"Medici (Italian family)." The Columbia Encyclopedia, 6th ed.. . Retrieved February 23, 2017 from Encyclopedia.com: http://www.encyclopedia.com/reference/encyclopedias-almanacs-transcripts-and-maps/medici-italian-family

Medici, Ippolito de'

Ippolito de' Medici (ēp-pô´lētō dā mĕ´dĬchē, Ital. mā´dēchē), 1511–35, cardinal of the Roman Catholic Church; an illegitimate son of Giuliano de' Medici, duke of Nemours. Pope Clement VII, head of the Medici family, ruled Florence through Ippolito, Ippolito's cousin, Alessandro de' Medici, and Cardinal Silvio Passerini. Clement increasingly favored Alessandro, and in 1531 he made him head of the republic. At the same time he made Ippolito a cardinal and sent him on a temporary mission to Hungary to remove him from the scene. In 1535, the Florentines deputed Ippolito to bring their grievances against Alessandro before Holy Roman Emperor Charles V. He died on his way, probably of malaria, although he may have been poisoned at Alessandro's command.

Cite this article
Pick a style below, and copy the text for your bibliography.

  • MLA
  • Chicago
  • APA

"Medici, Ippolito de'." The Columbia Encyclopedia, 6th ed.. . Encyclopedia.com. 23 Feb. 2017 <http://www.encyclopedia.com>.

"Medici, Ippolito de'." The Columbia Encyclopedia, 6th ed.. . Encyclopedia.com. (February 23, 2017). http://www.encyclopedia.com/reference/encyclopedias-almanacs-transcripts-and-maps/medici-ippolito-de

"Medici, Ippolito de'." The Columbia Encyclopedia, 6th ed.. . Retrieved February 23, 2017 from Encyclopedia.com: http://www.encyclopedia.com/reference/encyclopedias-almanacs-transcripts-and-maps/medici-ippolito-de

Medici

Medici a powerful Italian family of bankers and merchants whose members effectively ruled Florence for much of the 15th century, and to whom belonged four popes, including Leo X (1513–21) and Clement VII (1523–34), and two queens of France; from 1569 they were grand dukes of Tuscany.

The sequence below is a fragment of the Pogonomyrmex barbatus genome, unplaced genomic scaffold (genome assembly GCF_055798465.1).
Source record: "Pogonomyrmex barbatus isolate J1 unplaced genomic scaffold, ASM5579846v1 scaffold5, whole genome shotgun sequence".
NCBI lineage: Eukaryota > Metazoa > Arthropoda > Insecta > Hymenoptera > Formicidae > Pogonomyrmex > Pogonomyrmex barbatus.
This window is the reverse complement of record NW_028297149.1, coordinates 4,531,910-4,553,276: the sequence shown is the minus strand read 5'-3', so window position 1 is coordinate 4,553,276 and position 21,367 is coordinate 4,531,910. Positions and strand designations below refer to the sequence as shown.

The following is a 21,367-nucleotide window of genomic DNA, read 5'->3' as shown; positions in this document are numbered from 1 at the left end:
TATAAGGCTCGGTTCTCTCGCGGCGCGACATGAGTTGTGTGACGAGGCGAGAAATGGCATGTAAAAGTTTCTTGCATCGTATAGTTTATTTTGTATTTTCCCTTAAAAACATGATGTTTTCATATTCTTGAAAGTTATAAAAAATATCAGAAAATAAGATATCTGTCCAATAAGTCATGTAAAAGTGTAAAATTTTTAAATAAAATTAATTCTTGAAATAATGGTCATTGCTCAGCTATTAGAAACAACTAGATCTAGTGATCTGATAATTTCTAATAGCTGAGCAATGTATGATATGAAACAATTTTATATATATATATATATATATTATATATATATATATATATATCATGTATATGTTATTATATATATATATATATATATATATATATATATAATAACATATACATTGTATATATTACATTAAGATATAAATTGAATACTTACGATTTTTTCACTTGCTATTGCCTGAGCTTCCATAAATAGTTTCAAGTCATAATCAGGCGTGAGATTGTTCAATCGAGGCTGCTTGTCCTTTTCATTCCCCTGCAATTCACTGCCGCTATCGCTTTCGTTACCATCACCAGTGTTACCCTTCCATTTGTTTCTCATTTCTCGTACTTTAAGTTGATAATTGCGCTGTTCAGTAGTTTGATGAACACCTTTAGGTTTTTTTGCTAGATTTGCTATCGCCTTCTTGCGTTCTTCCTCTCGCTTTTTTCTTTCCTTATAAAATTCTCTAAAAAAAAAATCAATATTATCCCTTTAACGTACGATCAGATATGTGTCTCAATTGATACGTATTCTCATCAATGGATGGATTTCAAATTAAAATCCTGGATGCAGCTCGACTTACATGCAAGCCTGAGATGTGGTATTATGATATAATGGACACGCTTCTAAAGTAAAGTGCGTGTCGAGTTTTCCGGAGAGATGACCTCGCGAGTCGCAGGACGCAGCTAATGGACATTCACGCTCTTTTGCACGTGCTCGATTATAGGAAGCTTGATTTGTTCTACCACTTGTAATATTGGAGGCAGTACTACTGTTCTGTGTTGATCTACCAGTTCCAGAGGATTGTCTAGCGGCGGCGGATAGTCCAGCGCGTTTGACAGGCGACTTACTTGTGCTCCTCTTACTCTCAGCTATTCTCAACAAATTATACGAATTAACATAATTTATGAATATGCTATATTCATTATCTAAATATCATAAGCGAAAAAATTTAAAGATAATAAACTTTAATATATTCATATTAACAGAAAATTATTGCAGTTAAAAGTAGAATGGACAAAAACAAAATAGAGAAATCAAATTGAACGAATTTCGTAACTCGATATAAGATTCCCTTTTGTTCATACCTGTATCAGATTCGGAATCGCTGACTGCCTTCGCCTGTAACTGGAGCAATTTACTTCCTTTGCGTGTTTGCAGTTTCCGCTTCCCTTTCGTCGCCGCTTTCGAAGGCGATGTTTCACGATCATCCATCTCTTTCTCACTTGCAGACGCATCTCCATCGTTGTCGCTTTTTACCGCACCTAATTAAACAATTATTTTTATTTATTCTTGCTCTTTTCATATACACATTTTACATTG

Medicean designating any of the four largest moons of Jupiter (Io, Europa, Ganymede, or Callisto), named by their discoverer Galileo in honour of his patron Cosimo II de' Medici.

Cite this article
Pick a style below, and copy the text for your bibliography.

  • MLA
  • Chicago
  • APA

"Medici." The Oxford Dictionary of Phrase and Fable. . Encyclopedia.com. 23 Feb. 2017 <http://www.encyclopedia.com>.

"Medici." The Oxford Dictionary of Phrase and Fable. . Encyclopedia.com. (February 23, 2017). http://www.encyclopedia.com/humanities/dictionaries-thesauruses-pictures-and-press-releases/medici

"Medici." The Oxford Dictionary of Phrase and Fable. . Retrieved February 23, 2017 from Encyclopedia.com: http://www.encyclopedia.com/humanities/dictionaries-thesauruses-pictures-and-press-releases/medici

Medici

MediciApache, catchy, patchy, scratchy, snatchy •hibachi, Karachi, Liberace, starchy, vivace •sketchy, stretchy, tetchy •squelchy • Strachey •caliche, Campeche, peachy, preachy, screechy •bitchy, itchy, kitschy, pitchy, Richie, titchy, twitchy •Medici • semplice •blotchy, bocce, notchy, splotchy •grouchy, pouchy, slouchy •sotto voce, viva voce •Bertolucci, smoochy, Vespucci •archduchy, duchy, touchy •churchy

Cite this article
Pick a style below, and copy the text for your bibliography.

  • MLA
  • Chicago
  • APA

"Medici." Oxford Dictionary of Rhymes. . Encyclopedia.com. 23 Feb. 2017 <http://www.encyclopedia.com>.

"Medici." Oxford Dictionary of Rhymes. . Encyclopedia.com. (February 23, 2017). http://www.encyclopedia.com/humanities/dictionaries-thesauruses-pictures-and-press-releases/medici-0

"Medici." Oxford Dictionary of Rhymes. . Retrieved February 23, 2017 from Encyclopedia.com: http://www.encyclopedia.com/humanities/dictionaries-thesauruses-pictures-and-press-releases/medici-0